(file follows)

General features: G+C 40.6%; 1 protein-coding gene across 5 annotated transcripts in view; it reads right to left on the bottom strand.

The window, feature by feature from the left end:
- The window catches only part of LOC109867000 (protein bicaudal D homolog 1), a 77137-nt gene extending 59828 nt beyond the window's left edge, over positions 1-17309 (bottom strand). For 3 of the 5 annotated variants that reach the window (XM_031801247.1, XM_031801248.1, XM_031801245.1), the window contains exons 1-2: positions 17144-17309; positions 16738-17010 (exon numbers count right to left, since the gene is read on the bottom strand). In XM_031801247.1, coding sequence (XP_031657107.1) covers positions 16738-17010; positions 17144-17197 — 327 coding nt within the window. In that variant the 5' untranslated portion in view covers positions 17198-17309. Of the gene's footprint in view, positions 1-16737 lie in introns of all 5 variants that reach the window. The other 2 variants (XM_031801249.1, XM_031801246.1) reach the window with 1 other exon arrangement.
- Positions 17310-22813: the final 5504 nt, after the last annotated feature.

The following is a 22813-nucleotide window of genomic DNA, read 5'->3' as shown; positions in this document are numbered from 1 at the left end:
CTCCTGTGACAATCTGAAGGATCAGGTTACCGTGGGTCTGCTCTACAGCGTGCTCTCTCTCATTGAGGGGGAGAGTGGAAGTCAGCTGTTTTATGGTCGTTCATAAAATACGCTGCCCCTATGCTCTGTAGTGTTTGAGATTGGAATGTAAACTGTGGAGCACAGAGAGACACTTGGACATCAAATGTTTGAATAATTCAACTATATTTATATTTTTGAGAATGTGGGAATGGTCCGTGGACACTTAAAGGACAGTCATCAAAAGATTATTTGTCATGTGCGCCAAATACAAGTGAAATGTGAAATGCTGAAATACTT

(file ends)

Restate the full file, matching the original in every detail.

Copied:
General features: G+C 40.6%; 1 protein-coding gene across 5 annotated transcripts in view; it reads right to left on the bottom strand.

The window, feature by feature from the left end:
- The window catches only part of LOC109867000 (protein bicaudal D homolog 1), a 77137-nt gene extending 59828 nt beyond the window's left edge, over positions 1-17309 (bottom strand). For 3 of the 5 annotated variants that reach the window (XM_031801247.1, XM_031801248.1, XM_031801245.1), the window contains exons 1-2: positions 17144-17309; positions 16738-17010 (exon numbers count right to left, since the gene is read on the bottom strand). In XM_031801247.1, coding sequence (XP_031657107.1) covers positions 16738-17010; positions 17144-17197 — 327 coding nt within the window. In that variant the 5' untranslated portion in view covers positions 17198-17309. Of the gene's footprint in view, positions 1-16737 lie in introns of all 5 variants that reach the window. The other 2 variants (XM_031801249.1, XM_031801246.1) reach the window with 1 other exon arrangement.
- Positions 17310-22813: the final 5504 nt, after the last annotated feature.

The following is a 22813-nucleotide window of genomic DNA, read 5'->3' as shown; positions in this document are numbered from 1 at the left end:
CTCCTGTGACAATCTGAAGGATCAGGTTACCGTGGGTCTGCTCTACAGCGTGCTCTCTCTCATTGAGGGGGAGAGTGGAAGTCAGCTGTTTTATGGTCGTTCATAAAATACGCTGCCCCTATGCTCTGTAGTGTTTGAGATTGGAATGTAAACTGTGGAGCACAGAGAGACACTTGGACATCAAATGTTTGAATAATTCAACTATATTTATATTTTTGAGAATGTGGGAATGGTCCGTGGACACTTAAAGGACAGTCATCAAAAGATTATTTGTCATGTGCGCCAAATACAAGTGAAATGTGAAATGCTGAAATACTT